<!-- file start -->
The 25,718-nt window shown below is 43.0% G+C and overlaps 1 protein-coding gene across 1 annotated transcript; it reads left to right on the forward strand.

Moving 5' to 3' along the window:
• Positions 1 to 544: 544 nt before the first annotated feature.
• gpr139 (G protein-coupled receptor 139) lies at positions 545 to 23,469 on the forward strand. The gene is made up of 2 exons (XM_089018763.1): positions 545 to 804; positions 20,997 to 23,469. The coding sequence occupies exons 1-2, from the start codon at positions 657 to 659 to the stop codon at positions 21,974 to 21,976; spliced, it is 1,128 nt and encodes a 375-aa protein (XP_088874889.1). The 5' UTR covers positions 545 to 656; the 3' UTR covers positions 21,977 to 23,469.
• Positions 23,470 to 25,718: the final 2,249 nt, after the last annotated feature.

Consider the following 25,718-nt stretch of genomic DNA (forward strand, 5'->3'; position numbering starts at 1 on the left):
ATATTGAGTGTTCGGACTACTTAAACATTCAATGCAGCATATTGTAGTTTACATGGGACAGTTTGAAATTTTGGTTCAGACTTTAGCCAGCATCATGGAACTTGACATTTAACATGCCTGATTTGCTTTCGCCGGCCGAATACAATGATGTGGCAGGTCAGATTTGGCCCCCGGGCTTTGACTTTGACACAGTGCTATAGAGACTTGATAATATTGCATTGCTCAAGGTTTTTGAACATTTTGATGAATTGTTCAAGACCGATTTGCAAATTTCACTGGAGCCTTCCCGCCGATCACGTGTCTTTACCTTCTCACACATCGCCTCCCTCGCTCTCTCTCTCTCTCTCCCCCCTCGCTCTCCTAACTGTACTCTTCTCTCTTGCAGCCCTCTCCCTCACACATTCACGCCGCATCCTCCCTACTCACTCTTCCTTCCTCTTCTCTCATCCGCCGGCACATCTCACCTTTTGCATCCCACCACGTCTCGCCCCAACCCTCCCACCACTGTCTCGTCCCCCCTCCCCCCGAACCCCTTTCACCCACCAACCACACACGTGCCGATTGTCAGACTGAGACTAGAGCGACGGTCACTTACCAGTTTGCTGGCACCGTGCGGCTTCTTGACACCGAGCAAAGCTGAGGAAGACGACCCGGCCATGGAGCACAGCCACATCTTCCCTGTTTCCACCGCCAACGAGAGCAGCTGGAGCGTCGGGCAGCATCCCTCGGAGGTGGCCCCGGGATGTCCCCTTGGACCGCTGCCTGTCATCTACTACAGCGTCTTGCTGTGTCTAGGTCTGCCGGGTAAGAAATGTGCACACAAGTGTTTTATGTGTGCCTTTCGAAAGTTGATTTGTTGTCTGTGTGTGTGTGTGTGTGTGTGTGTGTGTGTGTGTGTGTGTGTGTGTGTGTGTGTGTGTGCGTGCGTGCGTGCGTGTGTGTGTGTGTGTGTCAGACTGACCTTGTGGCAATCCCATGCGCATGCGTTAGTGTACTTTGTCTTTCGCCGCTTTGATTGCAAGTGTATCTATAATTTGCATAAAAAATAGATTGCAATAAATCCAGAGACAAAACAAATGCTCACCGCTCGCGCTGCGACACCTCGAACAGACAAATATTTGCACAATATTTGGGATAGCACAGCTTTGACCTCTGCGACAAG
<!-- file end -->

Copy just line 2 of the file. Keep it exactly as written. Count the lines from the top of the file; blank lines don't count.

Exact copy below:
Moving 5' to 3' along the window: